Before I begin this dispassionate review of Dunkirk let me tell you that I am among the millions of devoted Christopher Nolan fans who believe that their favorite filmmaker can do no wrong with a movie after having achieved dizzying heights of success with critically acclaimed and commercially successful blockbusters like Batman Begins, The Dark Knight, Inception and Interstellar.
Every movie by Nolan is a deft combination of magnificent cinematography, awe-inspiring visuals, technical wizardry, a riveting soundtrack (almost always by Hans Zimmer) and intriguing characters that keep you emotionally invested in the movie. With Dunkirk, I went in with sky-high expectations but was left a bit disappointed after the movie finished. After all, this was being praised to high heavens by movie critics so I definitely anticipated nothing less than a sublime experience. What was Dunkirk actually like? Read on. No spoilers included.
The Good– A Dazzling IMAX Spectacle, Pulse-Pounding Soundtrack And Intense, Brutal War Action
The plot is fairly simple- this is a story of the mass evacuation of 400,000 Allied troops on a French beach during World War II. The movie begins with an opening salvo of visceral violence that will unnerve you- soldiers collect propaganda fliers reminding them how they have been surrounded by the enemy, an onslaught of gun fire and a somber burial of a soldier in the sand. However, after that, the story devolves into three perspectives of air, sea and land (and includes non-linear elements once again, which you will have no clue to connect with the linear narrative).
The stuff that works for Dunkirk is first and foremost the IMAX format, through which Nolan commendably showcases the grand scale of the movie, as the sprawling beaches, the looming threat from the enemy and immersive dogfights keep you mesmerized throughout the running time of 1 hour and 47 minutes. Make sure you DO NOT watch it on a smaller screen because the movie has been optimized for this format and anything less would make it a mediocre experience.
On a huge positive note, the unrelenting, pulse-pounding soundtrack by Hans Zimmer is the best thing about the movie, ensuring that the intensity never dies down as you get engulfed in tense moments tantamount to waiting for a bomb defusal as the clock ticks by. The soundtrack perfectly complements the brutal war action as you wade from one situation to another, anticipating the worst for the multiple protagonists in the movie but hope for them to keep their body and soul together.
The Bad- Lack of Engaging Characters and an Unsatisfying Payoff
Before I go on a rant why Dunkirk doesn’t fall in the league of great war movies like Saving Private Ryan, Hacksaw Ridge or Full Metal Jacket (to name a few), here is what Nolan has to say about his intent for the movie:
“The empathy for the characters has nothing to do with their story. I did not want to go through the dialogue, tell the story of my characters… The problem is not who they are, who they pretend to be or where they come from. The only question I was interested in was: Will they get out of it? Will they be killed by the next bomb while trying to join the mole? Or will they be crushed by a boat while crossing?”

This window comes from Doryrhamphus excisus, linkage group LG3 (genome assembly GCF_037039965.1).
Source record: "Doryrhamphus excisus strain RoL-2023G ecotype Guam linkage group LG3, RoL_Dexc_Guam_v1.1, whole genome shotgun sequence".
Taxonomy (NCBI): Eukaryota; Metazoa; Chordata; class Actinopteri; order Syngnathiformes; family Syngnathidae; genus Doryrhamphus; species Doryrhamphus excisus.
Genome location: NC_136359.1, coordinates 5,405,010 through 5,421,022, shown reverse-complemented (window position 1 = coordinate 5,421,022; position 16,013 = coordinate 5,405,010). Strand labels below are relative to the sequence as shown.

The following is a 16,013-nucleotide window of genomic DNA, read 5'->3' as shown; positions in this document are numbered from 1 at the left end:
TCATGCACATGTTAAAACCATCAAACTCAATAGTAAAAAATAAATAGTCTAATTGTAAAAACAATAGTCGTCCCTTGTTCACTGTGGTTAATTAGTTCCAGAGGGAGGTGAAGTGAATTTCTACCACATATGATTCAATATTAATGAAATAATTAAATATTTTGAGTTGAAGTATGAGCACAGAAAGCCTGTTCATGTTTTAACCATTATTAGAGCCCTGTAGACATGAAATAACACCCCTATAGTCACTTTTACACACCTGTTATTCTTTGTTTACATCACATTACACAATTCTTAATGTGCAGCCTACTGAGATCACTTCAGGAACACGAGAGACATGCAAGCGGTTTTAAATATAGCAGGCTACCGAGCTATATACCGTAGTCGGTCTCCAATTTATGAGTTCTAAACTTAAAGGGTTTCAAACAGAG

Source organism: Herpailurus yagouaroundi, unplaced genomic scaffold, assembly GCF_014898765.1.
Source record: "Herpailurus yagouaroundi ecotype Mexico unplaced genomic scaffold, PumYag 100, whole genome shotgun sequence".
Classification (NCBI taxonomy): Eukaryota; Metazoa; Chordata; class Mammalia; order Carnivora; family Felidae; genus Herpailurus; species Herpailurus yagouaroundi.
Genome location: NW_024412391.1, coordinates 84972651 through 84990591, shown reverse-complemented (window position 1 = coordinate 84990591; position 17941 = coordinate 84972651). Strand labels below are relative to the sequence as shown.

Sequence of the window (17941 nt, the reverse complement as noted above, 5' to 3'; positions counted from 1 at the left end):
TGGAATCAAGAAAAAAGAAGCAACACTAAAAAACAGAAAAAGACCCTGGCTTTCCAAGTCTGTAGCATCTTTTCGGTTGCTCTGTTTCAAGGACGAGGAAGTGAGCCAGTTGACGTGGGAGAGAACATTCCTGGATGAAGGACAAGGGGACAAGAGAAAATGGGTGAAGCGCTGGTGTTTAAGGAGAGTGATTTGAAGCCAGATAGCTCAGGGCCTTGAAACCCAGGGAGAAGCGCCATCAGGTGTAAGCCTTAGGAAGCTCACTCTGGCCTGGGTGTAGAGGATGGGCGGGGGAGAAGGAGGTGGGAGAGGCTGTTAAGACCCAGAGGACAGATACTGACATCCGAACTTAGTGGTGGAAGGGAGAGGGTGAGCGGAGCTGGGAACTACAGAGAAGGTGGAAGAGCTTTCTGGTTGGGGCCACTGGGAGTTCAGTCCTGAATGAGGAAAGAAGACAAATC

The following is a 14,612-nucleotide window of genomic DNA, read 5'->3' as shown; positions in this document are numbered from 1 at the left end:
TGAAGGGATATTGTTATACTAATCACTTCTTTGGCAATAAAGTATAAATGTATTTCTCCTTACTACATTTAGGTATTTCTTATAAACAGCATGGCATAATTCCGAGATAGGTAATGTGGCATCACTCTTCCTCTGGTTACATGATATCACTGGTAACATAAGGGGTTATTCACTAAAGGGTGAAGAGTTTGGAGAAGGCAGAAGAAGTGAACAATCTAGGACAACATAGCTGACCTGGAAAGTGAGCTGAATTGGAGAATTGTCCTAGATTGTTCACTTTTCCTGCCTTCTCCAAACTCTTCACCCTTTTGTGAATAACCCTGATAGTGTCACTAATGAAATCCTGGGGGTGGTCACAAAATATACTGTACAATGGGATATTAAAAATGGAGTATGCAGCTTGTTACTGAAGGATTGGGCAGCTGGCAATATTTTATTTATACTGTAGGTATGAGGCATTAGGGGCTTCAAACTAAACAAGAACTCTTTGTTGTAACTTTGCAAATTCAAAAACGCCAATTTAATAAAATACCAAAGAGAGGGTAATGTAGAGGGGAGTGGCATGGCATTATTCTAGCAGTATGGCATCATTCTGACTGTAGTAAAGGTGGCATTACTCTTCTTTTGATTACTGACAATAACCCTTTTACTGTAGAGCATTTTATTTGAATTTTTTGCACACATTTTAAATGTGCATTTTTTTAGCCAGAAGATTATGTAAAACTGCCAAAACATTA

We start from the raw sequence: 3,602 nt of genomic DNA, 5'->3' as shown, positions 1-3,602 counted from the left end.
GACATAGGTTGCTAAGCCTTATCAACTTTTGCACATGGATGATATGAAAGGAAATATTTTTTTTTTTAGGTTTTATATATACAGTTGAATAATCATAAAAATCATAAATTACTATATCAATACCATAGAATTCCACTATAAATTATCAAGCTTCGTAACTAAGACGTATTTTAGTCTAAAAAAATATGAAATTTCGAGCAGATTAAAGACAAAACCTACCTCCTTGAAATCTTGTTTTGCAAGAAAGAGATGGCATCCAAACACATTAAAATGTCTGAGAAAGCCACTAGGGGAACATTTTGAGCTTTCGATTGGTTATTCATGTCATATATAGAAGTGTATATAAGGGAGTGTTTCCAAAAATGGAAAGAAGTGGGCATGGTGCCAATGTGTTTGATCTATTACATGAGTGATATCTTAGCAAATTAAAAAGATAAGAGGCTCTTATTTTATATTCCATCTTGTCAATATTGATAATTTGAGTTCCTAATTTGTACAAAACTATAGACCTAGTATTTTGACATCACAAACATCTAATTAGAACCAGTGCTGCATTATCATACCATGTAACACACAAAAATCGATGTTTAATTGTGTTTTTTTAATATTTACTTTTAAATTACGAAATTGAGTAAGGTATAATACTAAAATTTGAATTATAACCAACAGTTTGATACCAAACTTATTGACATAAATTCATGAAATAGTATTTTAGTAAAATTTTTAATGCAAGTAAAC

Though it is understandable that Nolan wants to depict a harrowing survival story by extrapolating the narrative of a few to the entire lot of soldiers in Dunkirk, the movie sadly gets muddled in its own grandiose and fails to focus on the most crucial part of a war film- drama, engaging characters with whom you can empathize with, and enough emotional heft to touch your core.
Instead, we follow three different timelines with thinly-sketched characters- Tom Hardy has even fewer lines than in Mad Max, Fionn Whitehead and Harry Styles stand out among a group of trapped soldiers, while Mark Rylance has an impressive role as a concerned seafarer doing his best to save as many people as he can. It can be argued though that it is really not necessary to have in-depth character analysis in a movie that is trying to convey its emotions through visuals and audio, but once you leave the hall, you feel that something is amiss.
Also, since the movie is all about spectacle and grandeur, the different events did not lead to a satisfying payoff that showed the scale of the evacuation efforts. Again, Nolan can be lauded for not resorting to war-time jingoism like overdoing the emotions, heroics, and valor of the men at war (effectively used as a plot device by many filmmakers) or using blood and gore for sensationalism (there is none) but it also creates an experience that amplifies sound and fury more than anything else.
Nevertheless, Dunkirk is a movie that shows Nolan at the top of his craft, a filmmaker who loves creating a momentous celluloid experience for the avid fan of theaters (that explains his aversion towards 3D and preference for IMAX). It is an accomplished feat of the visual medium that deserves to be watched on the biggest IMAX screen with the loudest speakers possible.